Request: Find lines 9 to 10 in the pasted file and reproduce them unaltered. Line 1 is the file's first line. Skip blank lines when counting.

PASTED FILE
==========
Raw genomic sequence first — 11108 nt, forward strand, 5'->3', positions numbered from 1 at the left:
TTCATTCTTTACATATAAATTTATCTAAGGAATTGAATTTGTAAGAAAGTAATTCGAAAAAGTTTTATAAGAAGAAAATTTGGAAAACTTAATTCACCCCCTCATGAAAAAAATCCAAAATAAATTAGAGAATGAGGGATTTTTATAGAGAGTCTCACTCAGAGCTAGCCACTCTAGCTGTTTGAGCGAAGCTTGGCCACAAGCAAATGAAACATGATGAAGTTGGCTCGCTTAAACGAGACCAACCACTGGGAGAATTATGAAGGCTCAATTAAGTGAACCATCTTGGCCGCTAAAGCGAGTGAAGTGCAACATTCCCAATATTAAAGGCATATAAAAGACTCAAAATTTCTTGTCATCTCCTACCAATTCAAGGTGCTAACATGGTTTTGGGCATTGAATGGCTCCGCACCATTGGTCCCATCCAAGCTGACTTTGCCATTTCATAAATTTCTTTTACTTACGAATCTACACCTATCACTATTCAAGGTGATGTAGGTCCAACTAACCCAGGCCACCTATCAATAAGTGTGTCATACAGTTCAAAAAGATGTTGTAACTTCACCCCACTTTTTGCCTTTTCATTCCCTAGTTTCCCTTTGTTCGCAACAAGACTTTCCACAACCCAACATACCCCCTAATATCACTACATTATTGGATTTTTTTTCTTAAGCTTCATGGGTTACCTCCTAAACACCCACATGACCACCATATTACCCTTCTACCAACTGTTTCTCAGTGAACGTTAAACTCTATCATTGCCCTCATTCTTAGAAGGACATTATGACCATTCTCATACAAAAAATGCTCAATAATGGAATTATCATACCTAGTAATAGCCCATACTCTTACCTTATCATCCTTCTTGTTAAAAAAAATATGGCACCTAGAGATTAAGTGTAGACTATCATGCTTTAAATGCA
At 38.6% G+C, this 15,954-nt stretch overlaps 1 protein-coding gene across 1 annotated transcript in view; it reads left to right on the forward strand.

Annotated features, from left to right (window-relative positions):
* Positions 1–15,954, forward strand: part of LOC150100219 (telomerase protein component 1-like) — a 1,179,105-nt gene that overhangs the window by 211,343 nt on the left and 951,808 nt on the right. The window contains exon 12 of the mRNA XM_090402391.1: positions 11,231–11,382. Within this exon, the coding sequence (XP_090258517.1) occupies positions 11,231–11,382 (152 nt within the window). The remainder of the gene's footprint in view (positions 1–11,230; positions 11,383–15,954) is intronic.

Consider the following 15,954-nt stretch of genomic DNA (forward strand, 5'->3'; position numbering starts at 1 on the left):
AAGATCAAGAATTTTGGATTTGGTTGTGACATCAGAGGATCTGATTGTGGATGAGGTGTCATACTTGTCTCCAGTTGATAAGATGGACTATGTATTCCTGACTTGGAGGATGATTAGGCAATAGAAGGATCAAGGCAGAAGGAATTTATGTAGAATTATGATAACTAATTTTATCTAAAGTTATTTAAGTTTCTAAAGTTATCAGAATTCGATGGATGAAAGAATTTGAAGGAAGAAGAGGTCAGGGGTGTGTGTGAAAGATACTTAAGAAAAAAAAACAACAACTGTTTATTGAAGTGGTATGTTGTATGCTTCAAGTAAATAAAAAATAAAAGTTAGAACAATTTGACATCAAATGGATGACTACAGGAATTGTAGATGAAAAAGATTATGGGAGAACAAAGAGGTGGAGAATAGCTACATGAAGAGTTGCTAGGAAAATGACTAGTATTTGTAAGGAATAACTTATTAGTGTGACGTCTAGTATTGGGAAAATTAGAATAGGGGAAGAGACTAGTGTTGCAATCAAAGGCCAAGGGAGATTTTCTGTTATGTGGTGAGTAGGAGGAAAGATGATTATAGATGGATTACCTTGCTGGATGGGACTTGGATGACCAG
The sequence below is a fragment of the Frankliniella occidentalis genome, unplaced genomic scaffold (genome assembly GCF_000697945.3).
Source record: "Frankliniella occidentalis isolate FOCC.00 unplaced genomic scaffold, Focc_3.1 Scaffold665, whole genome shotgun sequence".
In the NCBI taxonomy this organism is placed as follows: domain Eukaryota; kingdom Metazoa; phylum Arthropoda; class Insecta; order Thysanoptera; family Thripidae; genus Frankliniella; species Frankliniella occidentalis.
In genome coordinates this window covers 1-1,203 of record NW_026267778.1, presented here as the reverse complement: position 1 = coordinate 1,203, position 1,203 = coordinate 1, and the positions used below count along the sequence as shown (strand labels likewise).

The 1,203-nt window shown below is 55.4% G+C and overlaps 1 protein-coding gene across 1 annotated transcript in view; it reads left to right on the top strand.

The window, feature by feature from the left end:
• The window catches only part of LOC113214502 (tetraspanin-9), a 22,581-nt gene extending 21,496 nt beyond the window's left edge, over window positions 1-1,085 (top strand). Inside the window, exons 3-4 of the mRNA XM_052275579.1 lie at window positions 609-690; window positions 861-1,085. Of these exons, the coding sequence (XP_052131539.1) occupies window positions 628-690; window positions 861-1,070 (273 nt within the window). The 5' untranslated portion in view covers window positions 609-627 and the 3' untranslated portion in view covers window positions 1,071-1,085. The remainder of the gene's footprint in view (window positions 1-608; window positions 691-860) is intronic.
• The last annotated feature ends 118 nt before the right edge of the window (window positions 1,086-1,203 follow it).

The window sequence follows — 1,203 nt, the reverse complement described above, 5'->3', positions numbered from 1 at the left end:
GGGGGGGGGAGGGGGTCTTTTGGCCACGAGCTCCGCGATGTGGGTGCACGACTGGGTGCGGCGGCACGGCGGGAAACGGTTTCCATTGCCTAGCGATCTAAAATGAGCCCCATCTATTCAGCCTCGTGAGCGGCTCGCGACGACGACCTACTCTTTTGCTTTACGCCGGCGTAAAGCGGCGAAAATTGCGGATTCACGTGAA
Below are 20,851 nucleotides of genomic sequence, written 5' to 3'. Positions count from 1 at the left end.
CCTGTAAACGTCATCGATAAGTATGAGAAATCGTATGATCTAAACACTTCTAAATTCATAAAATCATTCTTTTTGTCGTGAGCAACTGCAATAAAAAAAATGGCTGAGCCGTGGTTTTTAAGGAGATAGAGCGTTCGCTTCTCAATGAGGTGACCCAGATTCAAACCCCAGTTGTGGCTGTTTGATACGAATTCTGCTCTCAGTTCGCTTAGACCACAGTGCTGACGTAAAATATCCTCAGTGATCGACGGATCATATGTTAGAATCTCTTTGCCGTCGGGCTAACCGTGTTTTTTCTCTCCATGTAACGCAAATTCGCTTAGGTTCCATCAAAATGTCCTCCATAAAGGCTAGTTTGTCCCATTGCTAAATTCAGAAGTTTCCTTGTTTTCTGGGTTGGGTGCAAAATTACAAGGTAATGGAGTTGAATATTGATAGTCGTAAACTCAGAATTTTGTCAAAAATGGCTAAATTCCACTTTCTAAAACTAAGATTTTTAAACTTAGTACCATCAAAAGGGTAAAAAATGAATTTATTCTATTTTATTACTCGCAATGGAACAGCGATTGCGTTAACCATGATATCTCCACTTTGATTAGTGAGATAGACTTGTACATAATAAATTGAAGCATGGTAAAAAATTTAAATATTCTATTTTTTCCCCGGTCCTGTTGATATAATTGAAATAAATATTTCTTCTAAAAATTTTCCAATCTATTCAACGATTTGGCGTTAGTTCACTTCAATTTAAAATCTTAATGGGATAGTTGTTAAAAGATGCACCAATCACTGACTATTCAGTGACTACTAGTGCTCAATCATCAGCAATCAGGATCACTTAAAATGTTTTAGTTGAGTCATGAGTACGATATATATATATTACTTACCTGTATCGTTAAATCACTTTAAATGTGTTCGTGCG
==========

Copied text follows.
Source record: "Frankliniella occidentalis isolate FOCC.00 unplaced genomic scaffold, Focc_3.1 Scaffold665, whole genome shotgun sequence".
In the NCBI taxonomy this organism is placed as follows: domain Eukaryota; kingdom Metazoa; phylum Arthropoda; class Insecta; order Thysanoptera; family Thripidae; genus Frankliniella; species Frankliniella occidentalis.